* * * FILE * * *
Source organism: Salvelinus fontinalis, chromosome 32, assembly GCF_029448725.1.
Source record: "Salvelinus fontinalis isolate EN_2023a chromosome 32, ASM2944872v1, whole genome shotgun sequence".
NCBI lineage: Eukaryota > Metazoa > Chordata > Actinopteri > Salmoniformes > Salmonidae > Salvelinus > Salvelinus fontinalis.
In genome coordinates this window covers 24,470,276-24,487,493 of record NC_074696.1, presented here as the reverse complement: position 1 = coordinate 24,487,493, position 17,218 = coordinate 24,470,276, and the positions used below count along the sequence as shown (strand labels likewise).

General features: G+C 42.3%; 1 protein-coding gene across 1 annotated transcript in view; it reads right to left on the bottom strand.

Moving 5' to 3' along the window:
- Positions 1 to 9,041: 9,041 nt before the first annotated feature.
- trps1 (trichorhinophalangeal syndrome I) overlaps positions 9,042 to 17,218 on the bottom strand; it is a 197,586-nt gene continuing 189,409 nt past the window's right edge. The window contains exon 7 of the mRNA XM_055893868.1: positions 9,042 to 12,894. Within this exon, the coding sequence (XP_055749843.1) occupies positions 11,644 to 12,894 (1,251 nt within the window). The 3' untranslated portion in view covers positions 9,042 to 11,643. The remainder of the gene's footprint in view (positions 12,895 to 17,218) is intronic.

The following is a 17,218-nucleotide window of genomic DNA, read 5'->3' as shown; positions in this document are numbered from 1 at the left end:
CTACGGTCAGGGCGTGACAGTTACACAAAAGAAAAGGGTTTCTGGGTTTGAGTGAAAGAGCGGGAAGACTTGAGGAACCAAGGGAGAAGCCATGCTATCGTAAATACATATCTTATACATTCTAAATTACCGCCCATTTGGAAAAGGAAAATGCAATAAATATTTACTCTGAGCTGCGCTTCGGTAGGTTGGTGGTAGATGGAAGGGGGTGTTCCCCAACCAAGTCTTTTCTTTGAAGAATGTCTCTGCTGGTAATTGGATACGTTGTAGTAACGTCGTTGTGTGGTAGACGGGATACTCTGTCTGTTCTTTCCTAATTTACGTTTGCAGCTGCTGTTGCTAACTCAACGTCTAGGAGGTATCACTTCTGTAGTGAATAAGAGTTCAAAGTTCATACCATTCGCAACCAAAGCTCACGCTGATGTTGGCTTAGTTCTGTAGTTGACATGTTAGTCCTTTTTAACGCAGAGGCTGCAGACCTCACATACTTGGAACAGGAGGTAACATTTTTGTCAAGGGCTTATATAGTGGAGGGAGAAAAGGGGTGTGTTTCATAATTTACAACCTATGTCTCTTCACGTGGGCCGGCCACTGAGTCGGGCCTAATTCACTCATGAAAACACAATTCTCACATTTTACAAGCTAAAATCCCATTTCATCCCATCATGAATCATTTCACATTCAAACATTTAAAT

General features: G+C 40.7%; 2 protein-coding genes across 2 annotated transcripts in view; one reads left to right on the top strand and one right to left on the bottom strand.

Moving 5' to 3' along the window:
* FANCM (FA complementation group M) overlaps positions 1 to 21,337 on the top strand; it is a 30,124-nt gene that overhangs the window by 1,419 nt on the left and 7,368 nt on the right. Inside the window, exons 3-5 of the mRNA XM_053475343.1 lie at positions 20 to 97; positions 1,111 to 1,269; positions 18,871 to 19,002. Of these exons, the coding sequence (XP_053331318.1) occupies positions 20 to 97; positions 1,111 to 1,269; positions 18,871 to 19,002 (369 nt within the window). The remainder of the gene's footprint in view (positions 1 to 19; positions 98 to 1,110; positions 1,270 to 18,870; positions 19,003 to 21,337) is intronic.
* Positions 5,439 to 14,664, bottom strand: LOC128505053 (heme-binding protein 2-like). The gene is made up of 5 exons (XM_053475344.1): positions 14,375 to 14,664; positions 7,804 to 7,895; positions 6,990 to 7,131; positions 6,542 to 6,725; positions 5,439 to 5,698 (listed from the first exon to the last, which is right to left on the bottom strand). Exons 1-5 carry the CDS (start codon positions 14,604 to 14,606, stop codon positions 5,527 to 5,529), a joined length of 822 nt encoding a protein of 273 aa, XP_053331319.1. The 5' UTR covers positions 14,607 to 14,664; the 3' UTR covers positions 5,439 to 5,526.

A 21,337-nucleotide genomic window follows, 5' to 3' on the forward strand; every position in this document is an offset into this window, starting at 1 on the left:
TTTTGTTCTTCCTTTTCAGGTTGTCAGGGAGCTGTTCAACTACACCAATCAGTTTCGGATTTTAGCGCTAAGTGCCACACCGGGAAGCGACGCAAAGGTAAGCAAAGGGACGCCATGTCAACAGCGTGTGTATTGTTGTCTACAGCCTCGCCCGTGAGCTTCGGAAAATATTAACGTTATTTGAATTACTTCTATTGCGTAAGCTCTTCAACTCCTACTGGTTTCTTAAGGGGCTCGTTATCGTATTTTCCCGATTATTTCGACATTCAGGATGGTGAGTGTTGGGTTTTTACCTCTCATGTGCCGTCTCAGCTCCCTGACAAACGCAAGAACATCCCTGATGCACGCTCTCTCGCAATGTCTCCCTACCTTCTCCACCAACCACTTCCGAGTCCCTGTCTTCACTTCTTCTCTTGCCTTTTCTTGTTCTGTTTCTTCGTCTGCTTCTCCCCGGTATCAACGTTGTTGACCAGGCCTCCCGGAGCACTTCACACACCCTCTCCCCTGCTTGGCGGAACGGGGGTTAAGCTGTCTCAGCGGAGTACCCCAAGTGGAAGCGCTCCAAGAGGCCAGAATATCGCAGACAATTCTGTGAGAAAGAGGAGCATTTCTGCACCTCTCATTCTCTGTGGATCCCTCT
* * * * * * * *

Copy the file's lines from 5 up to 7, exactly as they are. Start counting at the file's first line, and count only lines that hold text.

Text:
General features: G+C 42.3%; 1 protein-coding gene across 1 annotated transcript in view; it reads right to left on the bottom strand.

Moving 5' to 3' along the window:
- Positions 1 to 9,041: 9,041 nt before the first annotated feature.